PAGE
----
The Peace Labyrinth
The labyrinth has existed as a symbol and walking meditation practice for over 5000 years. No one know exactly what prompted ancient peoples who were separated both by distance and time to combine the circles, spirals, and meanders they saw in nature into the complex spiral of labyrinths. The psychologist Carl Jung described this experience of the collective unconscious as “that inherited part of us that connects us with all other human beings.”
A labyrinth walk is composed of three parts: the walk in or releasing; time in the center or receiving; and the walk out or returning. Every labyrinth walk begins with letting go of ego and any preconceived expectations of what the walk will be like, since these can clutter the mind and cause one to miss an insight, gift or metaphor while experiencing the path. Since the labyrinth, unlike a maze, has only one path in and the same path out again, there is only one choice to make – to engage in this ancient journey. Walking a labyrinth helps to bring one into the present moment. It encourages a shedding of worries and a quieting of the logical, thinking, left brain. The labyrinth journey is an inward walk towards the still, quiet center of the labyrinth within. The center of the labyrinth is a place to pause and reflect. In this stillness it is easier to listen, learn, and receive guidance, insights or energy for healing. The final phase of a labyrinth walk is returning, or the walk back into the world. It is a time to integrate the peaceful heart or insight received while resting in the center of the labyrinth. It can also be a time of exhilaration because of the energy received from releasing a long carried burden, or for a new purpose of one’s life.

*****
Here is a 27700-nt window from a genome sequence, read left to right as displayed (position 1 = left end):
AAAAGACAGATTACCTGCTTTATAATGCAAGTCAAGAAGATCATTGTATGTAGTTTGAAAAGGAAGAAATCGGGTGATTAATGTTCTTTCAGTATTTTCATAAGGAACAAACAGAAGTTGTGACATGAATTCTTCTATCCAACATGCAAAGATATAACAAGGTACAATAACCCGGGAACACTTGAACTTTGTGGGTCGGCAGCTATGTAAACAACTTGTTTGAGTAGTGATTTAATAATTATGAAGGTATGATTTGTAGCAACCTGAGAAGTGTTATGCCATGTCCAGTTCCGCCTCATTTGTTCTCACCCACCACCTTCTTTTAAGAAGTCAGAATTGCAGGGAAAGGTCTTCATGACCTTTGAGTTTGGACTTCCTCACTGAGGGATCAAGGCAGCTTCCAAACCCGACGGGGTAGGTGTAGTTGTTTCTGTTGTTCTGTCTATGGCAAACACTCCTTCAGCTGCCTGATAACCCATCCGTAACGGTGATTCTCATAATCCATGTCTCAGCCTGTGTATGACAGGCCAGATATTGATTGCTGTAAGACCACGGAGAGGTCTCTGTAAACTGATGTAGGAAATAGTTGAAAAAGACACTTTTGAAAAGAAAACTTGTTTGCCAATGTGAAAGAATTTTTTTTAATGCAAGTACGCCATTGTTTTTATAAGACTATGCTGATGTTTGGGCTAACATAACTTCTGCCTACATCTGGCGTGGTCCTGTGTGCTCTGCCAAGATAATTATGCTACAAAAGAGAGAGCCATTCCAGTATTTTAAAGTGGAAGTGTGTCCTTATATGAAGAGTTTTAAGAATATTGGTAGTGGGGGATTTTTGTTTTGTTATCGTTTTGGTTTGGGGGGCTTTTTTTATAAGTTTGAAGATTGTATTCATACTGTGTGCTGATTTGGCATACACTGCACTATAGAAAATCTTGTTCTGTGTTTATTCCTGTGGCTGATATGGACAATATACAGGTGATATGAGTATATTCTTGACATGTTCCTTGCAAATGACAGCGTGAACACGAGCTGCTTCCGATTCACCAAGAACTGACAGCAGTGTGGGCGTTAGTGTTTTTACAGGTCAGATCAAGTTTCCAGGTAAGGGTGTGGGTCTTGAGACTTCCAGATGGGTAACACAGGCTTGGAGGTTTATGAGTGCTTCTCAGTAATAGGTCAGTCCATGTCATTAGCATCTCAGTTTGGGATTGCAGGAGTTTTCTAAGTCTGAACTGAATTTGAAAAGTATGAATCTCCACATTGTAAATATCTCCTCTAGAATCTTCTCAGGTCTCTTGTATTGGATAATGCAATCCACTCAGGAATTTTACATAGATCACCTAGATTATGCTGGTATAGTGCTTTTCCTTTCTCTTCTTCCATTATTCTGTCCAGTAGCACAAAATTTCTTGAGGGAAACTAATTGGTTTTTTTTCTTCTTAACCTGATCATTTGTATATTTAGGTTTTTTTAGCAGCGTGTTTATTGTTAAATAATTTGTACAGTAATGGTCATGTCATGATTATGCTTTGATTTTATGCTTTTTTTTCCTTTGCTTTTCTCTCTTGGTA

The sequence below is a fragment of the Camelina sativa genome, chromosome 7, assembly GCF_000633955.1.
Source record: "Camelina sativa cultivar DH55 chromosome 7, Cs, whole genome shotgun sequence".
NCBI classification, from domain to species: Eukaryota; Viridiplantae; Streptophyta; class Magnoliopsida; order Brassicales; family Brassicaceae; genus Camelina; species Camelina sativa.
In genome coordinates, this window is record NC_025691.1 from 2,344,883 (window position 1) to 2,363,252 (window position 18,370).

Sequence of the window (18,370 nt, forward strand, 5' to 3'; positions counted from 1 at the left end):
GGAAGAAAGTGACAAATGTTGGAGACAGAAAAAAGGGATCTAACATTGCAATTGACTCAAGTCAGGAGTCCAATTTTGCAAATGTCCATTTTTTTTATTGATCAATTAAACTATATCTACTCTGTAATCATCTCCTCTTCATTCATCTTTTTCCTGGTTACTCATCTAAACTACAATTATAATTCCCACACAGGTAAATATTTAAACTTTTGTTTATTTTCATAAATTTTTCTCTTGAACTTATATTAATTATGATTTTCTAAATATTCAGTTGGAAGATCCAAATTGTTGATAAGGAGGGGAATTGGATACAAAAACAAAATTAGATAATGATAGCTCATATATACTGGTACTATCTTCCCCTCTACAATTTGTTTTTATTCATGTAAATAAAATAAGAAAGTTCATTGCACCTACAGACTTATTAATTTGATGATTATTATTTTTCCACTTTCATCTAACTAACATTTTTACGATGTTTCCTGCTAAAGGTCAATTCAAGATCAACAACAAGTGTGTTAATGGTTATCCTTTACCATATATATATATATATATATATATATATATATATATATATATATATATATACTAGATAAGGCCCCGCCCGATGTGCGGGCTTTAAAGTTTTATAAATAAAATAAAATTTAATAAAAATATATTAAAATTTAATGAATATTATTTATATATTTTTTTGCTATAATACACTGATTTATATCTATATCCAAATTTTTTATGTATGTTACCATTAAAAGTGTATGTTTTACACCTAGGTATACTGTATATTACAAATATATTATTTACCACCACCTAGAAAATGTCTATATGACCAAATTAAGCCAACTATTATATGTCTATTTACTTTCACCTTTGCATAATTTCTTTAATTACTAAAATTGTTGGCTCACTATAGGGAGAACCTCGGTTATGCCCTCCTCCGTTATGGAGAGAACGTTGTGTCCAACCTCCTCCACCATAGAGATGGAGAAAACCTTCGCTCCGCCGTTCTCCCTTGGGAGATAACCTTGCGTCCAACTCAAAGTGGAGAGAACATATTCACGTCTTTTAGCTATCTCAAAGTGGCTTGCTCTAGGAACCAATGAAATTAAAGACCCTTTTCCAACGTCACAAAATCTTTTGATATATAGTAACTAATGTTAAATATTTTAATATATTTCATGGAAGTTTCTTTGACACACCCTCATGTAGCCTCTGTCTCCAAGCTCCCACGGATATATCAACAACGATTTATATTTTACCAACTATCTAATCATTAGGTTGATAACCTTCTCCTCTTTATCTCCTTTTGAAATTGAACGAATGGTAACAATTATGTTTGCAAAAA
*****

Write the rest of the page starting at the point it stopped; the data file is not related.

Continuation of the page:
Please feel free to walk our Peace Labyrinth. Relax, release, receive, reflect, return…enjoy!
Thank you to Dr. Robin Fuerst for sharing her information!
For more information about labyrinths on her site click here.